Nee­dled by fears

Over the years, the writer has shed her fear of nee­dles, only to be nee­dled by a dif­fer­ent kind of fear.

The Star Malaysia - Star2 - - Living - Star2@thes­tar.com.my

LIKE a lot of peo­ple, I emerged into adult­hood with a fear of nee­dles. My child­hood ex­pe­ri­ences with grouchy peo­ple wield­ing sy­ringes had left me so trau­ma­tised that just walk­ing past a clinic of any sort would make me ner­vous.

Like­wise, the faint smell of sur­gi­cal dis­in­fec­tant re­minded me of child­hood wounds in need of stitches, usu­ally at some unso­cial hour by a doc­tor who had been dragged away from his din­ner or a game of cricket or his study of med­i­cal ab­nor­mal­i­ties pre­served in formalde­hyde.

Way back then, the doctors I en­coun­tered didn’t see the merit of fo­cus­ing on the niceties of good bedside man­ners when deal­ing with chil­dren.

I still have vivid mem­o­ries of a school nurse re­strain­ing my arm in her vice-like grip while she stabbed me with a sy­ringe fit­ted with a nee­dle that scared the be­jeezus out of me. My arm hurt for a week af­ter­wards.

Then there was the den­tist who threatened to pull all my teeth out when I be­gan squirm­ing as he pierced the in­side of my mouth with a nee­dle that was so long I was con­vinced it would reach all the way into my brain and send me to sleep per­ma­nently.

De­spite my fear, I’ve do­nated blood three times – at the re­quest of friends who sought to re­place the blood used by their rel­a­tives dur­ing surgery. Had they not asked me to help, I doubt I would have done so of my own ac­cord.

Each time as I lay on a do­na­tion couch, the thought of the blood flow­ing out of my body through a nee­dle in my arm scared me so much that I con­vinced my­self (after less than five min­utes) that the nurse who had dis­ap­peared after hook­ing me up had for­got­ten all about me.

She was prob­a­bly in a va­cant ex­am­i­na­tion room telling a col­league all about her hot-blooded date from the night be­fore, while my life was be­ing drained into a plas­tic bag that would soon burst and make a huge bloody mess all over the do­na­tion room floor.

But it’s not all bad news. You see, for some in­ex­pli­ca­ble rea­son I find that nee­dles don’t have the same power over me as they used to. The first time I looked a nee­dle in the eye, so to speak, was when I un­der­went acupunc­ture treat­ment for a chronic pain in my lower back.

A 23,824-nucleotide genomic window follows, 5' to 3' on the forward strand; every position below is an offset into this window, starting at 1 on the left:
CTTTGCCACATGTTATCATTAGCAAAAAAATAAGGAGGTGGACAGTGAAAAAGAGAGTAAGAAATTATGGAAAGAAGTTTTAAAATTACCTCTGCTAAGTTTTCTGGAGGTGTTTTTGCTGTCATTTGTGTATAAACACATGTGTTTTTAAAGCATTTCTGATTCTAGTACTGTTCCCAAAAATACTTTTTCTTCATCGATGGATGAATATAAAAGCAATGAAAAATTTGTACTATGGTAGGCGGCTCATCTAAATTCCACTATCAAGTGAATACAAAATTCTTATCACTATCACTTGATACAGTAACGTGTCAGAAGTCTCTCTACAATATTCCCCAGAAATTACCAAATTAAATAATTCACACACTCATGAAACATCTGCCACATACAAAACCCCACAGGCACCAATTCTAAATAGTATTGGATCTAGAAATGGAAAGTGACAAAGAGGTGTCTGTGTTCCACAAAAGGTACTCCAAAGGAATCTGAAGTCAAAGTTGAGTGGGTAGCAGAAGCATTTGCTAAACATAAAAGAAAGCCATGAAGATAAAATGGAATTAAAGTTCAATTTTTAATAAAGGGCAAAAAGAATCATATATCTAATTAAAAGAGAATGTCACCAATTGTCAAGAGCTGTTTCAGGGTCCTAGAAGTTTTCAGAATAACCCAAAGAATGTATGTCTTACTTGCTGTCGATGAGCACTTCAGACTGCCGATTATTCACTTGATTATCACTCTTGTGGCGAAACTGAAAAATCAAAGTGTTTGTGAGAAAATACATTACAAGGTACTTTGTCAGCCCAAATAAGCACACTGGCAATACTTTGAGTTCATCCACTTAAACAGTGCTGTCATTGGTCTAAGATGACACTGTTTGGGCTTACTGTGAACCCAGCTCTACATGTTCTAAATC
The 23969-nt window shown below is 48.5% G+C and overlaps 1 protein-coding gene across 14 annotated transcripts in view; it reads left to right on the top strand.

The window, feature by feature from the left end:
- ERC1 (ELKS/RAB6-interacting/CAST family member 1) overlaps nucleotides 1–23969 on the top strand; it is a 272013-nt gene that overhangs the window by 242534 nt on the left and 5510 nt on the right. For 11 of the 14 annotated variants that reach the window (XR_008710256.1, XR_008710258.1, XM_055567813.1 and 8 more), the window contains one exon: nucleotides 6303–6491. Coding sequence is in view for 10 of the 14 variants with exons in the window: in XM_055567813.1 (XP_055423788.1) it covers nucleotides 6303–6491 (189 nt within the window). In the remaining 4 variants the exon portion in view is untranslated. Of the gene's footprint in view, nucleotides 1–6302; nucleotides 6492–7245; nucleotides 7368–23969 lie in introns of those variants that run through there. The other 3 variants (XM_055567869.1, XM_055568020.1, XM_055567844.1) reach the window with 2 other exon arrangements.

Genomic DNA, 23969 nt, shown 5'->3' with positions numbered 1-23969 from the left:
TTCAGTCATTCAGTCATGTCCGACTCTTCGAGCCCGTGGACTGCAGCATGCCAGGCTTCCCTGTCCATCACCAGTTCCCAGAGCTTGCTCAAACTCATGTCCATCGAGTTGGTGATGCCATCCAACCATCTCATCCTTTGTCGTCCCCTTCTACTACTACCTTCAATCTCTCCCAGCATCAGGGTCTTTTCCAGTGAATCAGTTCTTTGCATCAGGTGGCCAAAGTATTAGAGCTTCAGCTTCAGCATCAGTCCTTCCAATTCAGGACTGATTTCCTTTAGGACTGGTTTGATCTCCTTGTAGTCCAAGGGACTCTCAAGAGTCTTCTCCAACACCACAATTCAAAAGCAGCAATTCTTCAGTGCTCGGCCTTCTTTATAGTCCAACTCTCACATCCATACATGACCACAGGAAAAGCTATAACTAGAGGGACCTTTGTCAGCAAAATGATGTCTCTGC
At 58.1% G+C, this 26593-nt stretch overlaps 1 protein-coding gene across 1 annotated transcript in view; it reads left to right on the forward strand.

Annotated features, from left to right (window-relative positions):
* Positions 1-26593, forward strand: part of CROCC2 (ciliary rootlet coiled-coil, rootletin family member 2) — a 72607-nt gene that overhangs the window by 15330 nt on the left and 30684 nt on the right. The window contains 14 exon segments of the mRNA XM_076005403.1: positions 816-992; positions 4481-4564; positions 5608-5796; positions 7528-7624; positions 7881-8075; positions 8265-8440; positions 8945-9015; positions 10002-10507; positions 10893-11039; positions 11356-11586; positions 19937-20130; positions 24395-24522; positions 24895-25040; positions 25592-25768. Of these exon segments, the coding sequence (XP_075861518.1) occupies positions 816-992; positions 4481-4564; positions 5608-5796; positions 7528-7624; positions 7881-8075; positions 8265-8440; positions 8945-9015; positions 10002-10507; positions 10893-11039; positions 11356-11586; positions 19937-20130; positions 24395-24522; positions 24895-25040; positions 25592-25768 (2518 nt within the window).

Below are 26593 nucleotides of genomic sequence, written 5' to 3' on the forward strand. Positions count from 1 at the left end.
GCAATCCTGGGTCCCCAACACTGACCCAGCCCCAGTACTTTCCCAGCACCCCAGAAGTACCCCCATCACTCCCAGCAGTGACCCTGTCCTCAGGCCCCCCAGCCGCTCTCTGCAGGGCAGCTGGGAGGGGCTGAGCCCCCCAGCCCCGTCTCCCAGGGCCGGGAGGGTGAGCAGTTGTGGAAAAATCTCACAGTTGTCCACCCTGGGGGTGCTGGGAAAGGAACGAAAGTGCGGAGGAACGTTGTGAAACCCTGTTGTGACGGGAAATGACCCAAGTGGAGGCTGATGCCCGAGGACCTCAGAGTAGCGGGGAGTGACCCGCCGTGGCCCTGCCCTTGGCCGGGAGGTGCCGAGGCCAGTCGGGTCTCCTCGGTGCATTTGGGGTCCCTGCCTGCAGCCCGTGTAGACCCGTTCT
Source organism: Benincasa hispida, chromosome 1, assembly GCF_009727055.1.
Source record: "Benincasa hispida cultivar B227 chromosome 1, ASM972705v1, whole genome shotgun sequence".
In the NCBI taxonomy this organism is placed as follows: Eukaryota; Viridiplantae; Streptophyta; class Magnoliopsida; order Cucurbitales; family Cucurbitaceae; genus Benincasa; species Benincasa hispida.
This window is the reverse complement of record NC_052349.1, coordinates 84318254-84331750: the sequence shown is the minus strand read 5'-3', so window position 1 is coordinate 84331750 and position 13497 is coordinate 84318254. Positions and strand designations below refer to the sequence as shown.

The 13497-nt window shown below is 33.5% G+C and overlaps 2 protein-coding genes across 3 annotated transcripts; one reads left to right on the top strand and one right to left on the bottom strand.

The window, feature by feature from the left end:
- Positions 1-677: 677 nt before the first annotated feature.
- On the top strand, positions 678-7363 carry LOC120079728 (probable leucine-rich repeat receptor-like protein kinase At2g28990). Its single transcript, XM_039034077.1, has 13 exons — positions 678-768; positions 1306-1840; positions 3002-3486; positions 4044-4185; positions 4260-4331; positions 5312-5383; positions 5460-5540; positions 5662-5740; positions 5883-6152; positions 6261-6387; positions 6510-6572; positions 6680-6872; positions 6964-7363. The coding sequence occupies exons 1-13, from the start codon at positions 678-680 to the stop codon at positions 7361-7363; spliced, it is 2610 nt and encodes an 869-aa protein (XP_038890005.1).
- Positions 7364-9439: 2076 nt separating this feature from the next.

As I lay on an ex­am­i­na­tion ta­ble, Mr Wong be­gan stick­ing his long, thin acupunc­ture nee­dles into my body. The pain was min­i­mal, sim­i­lar to that as­so­ci­ated with a bite from a small ant. As I slowly took on the ap­pear­ance of a hu­man pin­cush­ion, I ex­pe­ri­enced a pleasant tin­gling sen­sa­tion ra­di­at­ing from the base of those nee­dles. I wasn’t anx­ious in the least. Heck, I even watched closely as Mr Wong put some nee­dles into the back of my hand.

When my acupunc­tur­ist left the room for a few min­utes, I waved my hands back­wards and for­wards and watched as the nee­dles swayed like bam­boo in a strong wind.

“A hy­po­der­mic nee­dle is slightly thicker than the nee­dles used for acupunc­ture,” I told my­self.

“Maybe it’s just slightly more painful too. My child­hood fears prob­a­bly make nee­dles seem more painful than they re­ally are.”

Two weeks later, I stood out­side a beauty salon, where I had an ap­point­ment for an anti-ag­ing tech­nique called mi­croneedling. In a few min­utes, I’d al­low a stranger to re­peat­edly roll 162 tiny nee­dles all over my face. I’d been told that the minute punc­tures in my skin would pro­mote the growth of col­la­gen and give me a fresher, less wrin­kled skin.

I se­ri­ously don’t know what sort of mind-al­ter­ing drugs I’d been tak­ing to agree to that lot.

The woman who “rolled” my face that day was bright and vig­or­ous. Pos­si­bly too vig­or­ous. She used that roller as if my epi­der­mis were made of thick buf­falo hide. Up and down, left and right, and di­ag­o­nally she rolled as if her life de­pended on it.

I be­gan to bleed. I know so be­cause I saw the dis­carded med­i­cal wipes that my en­thu­si­as­tic beau­ti­cian tossed non­cha­lantly into a nearby bin.

Is it nor­mal to bleed with this pro­ce­dure?” I asked.

“Yes, bleed­ing is good,” she re­sponded

“Bleed­ing is good?” a voice in my head said. I doubted I would ever hear any­one use that state­ment again.

When I emerged from the salon a short while later, I looked as if I’d been bak­ing in the sun for a few hours. My skin had taken on the hue of a cooked lob­ster and felt ten­der and taut.

I may have over­come my fear of nee­dles, but I’m now feel­ing nee­dled by a pos­si­ble fear of look­ing old. Check out Mary on Face­book at www. face­book.com/mary.sch­nei­der.writer

An timat 10% of the u ation s ffers from nee­dle . — Vi ualHunt.co

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